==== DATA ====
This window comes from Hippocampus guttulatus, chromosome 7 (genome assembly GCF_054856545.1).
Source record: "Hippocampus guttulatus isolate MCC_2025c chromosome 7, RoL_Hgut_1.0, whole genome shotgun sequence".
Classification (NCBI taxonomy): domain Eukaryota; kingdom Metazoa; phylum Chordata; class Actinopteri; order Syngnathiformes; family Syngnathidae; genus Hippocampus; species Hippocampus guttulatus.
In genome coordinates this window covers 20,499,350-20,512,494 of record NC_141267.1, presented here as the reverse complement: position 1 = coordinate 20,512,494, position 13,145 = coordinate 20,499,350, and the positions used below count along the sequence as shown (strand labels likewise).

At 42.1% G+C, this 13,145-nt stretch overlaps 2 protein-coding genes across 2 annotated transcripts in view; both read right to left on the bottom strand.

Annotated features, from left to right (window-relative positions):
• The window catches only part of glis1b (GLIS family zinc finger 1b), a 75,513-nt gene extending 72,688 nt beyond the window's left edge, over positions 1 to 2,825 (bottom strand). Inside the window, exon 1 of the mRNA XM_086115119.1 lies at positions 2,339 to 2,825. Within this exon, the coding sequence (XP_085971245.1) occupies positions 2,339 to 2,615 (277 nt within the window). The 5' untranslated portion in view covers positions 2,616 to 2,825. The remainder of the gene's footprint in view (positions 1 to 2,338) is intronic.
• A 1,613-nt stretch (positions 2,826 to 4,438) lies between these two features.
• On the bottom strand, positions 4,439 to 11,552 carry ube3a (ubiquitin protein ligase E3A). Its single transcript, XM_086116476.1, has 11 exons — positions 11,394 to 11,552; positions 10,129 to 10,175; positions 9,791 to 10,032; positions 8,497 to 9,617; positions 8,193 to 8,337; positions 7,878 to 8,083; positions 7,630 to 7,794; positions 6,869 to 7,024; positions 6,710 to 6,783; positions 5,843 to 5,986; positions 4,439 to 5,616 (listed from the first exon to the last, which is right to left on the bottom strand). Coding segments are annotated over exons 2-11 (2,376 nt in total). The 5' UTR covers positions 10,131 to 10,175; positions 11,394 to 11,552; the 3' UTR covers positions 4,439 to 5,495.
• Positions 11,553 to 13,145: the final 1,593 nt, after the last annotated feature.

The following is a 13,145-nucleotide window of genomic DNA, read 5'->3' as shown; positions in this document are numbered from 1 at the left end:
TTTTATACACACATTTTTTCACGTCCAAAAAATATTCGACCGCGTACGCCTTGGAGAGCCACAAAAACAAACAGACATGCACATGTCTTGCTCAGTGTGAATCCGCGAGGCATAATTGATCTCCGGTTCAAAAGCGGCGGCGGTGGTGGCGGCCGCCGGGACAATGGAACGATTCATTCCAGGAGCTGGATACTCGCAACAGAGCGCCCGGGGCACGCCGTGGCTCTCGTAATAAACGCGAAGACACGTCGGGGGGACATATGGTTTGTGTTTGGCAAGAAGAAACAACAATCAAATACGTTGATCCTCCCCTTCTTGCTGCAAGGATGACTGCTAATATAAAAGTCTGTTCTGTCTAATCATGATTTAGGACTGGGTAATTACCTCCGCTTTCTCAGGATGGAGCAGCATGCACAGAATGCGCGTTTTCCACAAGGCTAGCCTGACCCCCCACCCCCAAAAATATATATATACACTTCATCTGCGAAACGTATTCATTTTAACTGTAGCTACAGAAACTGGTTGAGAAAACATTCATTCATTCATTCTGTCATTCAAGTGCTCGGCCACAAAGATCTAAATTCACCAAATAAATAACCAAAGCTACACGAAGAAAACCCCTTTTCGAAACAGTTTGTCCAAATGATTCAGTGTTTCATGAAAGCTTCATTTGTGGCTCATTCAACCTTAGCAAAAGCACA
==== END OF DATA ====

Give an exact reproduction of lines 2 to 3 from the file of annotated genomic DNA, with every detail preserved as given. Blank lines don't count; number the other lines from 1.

Source record: "Hippocampus guttulatus isolate MCC_2025c chromosome 7, RoL_Hgut_1.0, whole genome shotgun sequence".
Classification (NCBI taxonomy): domain Eukaryota; kingdom Metazoa; phylum Chordata; class Actinopteri; order Syngnathiformes; family Syngnathidae; genus Hippocampus; species Hippocampus guttulatus.